Tight-fisted budget will be test of GOP's grip

Bush plan puts pressure on Republican lawmakers

January 13, 2003|By Julie Hirschfeld Davis | Julie Hirschfeld Davis,SUN NATIONAL STAFF

WASHINGTON - The Republican-led Congress is straining to finish an agonizing job that President Bush says is key to his agenda: Pass a tight-fisted budget, Bush has demanded, and do it before his Jan. 28 State of the Union address.

Riding a wave of popularity, with his party in control of both chambers, Bush wants Congress to squeeze the budget into constraints that even his allies say are tight - and he is gambling that the slim Republican majority will back him.

Far from starting the 108th Congress with a clean slate, lawmakers began last week with 11 pieces of unfinished business from the previous session - the must-pass spending bills that fund everything from education to space research in the new fiscal year, which began Oct. 1. Together, the measures amount to nearly $400 billion in spending.

The bills are "hanging around like unwanted houseguests," said Robert L. Bixby, executive director of the fiscally conservative Concord Coalition. "Everybody wants to get rid of them."

Those bills pay for the government's operations. Without them, parts of the government must shut down - as they did during the budget showdown of 1995 - or temporary measures must keep it running at current levels. Six such temporary bills have been passed since the fiscal year began.

To avoid a veto, Republican leaders must slash billions from their wish lists. Yet they must also make the bills generous enough to win passage in the closely divided Senate. Democrats want to add up to $10 billion for popular items such as housing, veterans and environmental programs.

`Some squeezing'

What's shaping up is a test of whether the Republican Congress can make the sacrifices needed to maintain spending restraint and to cast the Democrats as would-be spendthrifts who must be reined in.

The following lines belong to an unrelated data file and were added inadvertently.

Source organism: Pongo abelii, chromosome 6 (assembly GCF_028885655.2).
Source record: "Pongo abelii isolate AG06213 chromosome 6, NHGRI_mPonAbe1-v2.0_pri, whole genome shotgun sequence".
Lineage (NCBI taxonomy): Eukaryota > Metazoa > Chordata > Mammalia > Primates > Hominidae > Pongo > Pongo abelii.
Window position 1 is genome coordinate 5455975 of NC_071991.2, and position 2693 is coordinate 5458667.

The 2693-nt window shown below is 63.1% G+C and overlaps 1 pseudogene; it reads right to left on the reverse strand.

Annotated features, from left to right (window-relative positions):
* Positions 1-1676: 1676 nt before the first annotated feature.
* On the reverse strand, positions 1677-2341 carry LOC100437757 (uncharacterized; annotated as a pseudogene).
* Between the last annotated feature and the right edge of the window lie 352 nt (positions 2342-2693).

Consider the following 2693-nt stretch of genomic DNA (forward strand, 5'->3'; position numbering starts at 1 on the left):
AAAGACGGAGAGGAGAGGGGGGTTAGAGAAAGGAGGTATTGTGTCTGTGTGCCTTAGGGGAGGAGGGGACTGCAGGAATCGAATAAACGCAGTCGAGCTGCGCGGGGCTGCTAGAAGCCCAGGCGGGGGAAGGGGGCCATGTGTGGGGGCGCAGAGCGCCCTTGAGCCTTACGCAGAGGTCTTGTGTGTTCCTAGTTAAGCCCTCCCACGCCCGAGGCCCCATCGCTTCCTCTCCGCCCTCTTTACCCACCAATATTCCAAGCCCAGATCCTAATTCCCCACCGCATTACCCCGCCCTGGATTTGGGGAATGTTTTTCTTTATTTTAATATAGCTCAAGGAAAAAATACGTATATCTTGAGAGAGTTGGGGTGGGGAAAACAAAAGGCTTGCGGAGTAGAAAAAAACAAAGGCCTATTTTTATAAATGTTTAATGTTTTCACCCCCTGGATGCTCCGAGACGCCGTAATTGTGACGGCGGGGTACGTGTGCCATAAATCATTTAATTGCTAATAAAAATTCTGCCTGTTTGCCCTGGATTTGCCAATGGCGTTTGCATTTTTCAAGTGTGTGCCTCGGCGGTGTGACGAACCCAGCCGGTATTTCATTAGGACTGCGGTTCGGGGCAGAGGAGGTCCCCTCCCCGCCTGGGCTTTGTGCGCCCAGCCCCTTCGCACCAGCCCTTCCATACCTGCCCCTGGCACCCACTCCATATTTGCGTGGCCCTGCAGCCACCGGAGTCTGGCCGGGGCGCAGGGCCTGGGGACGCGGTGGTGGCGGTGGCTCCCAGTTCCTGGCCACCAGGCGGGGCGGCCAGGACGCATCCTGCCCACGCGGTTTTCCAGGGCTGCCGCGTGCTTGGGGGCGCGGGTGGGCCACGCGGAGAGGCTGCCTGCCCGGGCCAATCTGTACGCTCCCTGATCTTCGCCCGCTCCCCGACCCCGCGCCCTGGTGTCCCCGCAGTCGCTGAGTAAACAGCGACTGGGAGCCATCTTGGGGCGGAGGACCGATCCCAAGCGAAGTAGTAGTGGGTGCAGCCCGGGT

"It is going to require some squeezing on the part of appropriators, especially on the Senate side," said G. William Hoagland, a budget adviser to Senate Majority Leader Bill Frist, a Tennessee Republican. "It will be the first big test of the new Republican conservative House, Senate and White House."

This week, the Senate will begin to roll the 11 remaining spending bills into one catchall measure that cuts $10 billion from the versions that the Senate, then in Democratic hands, proposed last year. But the rules allow any senator to propose further spending.

Bush and his budget director, Mitchell E. Daniels Jr., want Congress to spend no more than $385 billion in the bills. That equals growth of about 2 percent for the programs Congress controls, compared with increases of about 6 percent a year between 1998 and 2001, during the Clinton administration.

One day before proposing his $674 billion tax-cut package last week, Bush demanded that Congress curb budget deficits by showing spending restraint.

"Our administration's concerned about deficits, and the way they deal with deficits is you, one, control spending. And the second way to deal with deficits is to encourage revenue growth," Bush said. He says his tax-cut plan will boost the economy and eventually ensure a fiscally sound budget.

Democrats and some moderate Republicans complain that Bush wants Congress to short-change social programs in the name of restraining deficits while passing a tax-cut plan that could swell deficits for years to come.

"How can you justify spending $650 [billion], $700 billion on the tax code, but not enough to fund the education programs?" said Sen. John B. Breaux, a Louisiana Democrat and leading moderate. "You can't justify that."

The president has signed the only two fiscal 2003 spending bills that Congress finished last year: a $355 billion defense measure and a $10.5 billion military construction bill.

As for the remaining bills, "Can the Senate accomplish on the floor in a week what it has not been able to accomplish in eight months prior?" said a House Republican aide.

The answer depends in part on the new majority leader, Frist, who has no experience in guiding a budget to enactment.

"This first round for Senator Frist when this comes to the floor is going to be a real tough one," Hoagland said. "It's going to be a real challenge to hold people together on this package."

With just a two-vote margin of Republican control, Frist could cut deals with Democrats that would expand the cost of the bills and irritate Bush. Or, more likely, he could keep every one of his 51 Republicans in line so they could pass the bills without any Democratic support.

That might be difficult if Democrats offer popular and costly amendments to boost funding for such priorities as education, the Low Income Heating Assistance Program or homeland security. Republican moderates might be tempted to support such additions.

"There will clearly be amendments, and I'm not sure that the Republicans will be able to hold all their votes," Hoagland said.

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